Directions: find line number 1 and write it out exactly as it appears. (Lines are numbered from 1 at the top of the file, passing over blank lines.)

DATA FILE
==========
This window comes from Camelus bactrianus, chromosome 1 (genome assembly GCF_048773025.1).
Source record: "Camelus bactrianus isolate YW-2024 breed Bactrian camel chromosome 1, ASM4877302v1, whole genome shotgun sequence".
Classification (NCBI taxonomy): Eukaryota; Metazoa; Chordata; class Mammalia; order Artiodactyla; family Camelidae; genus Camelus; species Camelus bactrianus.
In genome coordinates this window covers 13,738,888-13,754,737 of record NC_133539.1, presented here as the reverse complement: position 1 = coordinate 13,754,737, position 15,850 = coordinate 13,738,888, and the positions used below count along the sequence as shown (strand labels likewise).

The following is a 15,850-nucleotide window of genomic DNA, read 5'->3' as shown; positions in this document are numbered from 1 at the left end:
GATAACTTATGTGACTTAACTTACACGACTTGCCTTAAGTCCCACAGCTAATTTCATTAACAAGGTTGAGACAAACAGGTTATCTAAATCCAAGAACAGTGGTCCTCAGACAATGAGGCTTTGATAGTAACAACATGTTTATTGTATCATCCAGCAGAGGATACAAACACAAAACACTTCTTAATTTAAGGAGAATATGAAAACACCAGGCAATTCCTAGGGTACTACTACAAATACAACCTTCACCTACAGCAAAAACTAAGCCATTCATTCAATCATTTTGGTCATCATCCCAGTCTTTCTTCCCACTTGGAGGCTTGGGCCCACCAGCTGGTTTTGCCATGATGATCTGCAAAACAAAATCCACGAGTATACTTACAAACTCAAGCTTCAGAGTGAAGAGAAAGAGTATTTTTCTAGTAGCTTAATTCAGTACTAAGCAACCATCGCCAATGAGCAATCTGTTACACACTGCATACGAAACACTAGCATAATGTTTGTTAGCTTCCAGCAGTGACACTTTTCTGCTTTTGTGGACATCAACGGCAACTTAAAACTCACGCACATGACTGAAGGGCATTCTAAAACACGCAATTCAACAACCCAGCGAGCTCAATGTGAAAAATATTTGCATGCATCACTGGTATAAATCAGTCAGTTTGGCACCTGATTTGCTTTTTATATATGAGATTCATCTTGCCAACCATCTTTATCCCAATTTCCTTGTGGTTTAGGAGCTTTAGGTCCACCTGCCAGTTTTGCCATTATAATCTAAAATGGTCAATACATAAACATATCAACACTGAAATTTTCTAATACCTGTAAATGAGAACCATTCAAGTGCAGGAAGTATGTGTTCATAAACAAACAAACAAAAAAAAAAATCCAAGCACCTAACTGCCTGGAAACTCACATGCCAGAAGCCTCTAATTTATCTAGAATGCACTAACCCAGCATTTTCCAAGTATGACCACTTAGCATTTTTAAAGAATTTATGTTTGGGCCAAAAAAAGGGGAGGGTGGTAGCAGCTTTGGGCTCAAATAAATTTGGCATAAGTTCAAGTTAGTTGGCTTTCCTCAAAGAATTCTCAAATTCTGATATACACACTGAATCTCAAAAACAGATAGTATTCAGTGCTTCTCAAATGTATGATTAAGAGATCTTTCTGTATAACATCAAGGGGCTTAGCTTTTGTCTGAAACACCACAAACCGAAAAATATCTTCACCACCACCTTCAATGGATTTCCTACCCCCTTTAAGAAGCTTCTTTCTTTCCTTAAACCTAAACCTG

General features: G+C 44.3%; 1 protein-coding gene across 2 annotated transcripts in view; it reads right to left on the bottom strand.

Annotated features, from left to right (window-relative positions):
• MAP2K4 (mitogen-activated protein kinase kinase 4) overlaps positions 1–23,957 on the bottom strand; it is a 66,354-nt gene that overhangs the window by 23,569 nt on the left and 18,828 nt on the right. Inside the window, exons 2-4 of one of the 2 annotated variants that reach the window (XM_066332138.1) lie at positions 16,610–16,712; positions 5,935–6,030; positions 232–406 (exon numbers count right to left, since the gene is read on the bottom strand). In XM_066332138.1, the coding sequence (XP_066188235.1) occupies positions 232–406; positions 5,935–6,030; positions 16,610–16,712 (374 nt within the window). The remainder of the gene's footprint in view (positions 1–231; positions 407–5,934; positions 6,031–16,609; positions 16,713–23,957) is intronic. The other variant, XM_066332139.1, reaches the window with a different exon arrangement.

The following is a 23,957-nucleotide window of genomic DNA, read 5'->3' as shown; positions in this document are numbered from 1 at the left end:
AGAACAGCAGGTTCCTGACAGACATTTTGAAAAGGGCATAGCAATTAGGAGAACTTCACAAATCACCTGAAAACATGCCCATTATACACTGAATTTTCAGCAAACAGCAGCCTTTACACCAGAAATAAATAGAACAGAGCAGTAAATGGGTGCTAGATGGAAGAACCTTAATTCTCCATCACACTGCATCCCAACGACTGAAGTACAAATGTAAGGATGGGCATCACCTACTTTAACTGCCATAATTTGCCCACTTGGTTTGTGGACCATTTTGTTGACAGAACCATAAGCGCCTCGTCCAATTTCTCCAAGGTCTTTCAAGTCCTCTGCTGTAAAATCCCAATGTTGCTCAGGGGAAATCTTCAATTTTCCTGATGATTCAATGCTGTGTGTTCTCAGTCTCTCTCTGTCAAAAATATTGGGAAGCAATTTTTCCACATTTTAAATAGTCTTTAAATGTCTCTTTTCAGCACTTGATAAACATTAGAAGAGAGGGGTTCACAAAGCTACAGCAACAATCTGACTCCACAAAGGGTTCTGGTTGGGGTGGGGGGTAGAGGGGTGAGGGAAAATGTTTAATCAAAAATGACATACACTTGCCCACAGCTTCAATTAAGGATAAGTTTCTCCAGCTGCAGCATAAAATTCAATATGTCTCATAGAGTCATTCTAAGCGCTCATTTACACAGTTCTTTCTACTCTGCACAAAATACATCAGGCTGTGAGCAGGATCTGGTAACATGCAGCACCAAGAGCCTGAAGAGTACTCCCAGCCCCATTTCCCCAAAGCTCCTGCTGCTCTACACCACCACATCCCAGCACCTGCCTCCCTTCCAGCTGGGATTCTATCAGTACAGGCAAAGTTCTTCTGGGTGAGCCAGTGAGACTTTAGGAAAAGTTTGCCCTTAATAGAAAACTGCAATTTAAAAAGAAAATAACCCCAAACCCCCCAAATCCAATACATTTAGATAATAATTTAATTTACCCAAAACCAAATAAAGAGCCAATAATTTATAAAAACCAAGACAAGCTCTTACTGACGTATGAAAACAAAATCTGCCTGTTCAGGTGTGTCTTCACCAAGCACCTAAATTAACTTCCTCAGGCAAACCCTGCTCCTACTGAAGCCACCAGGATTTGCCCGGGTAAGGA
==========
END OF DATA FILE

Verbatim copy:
This window comes from Camelus bactrianus, chromosome 1 (genome assembly GCF_048773025.1).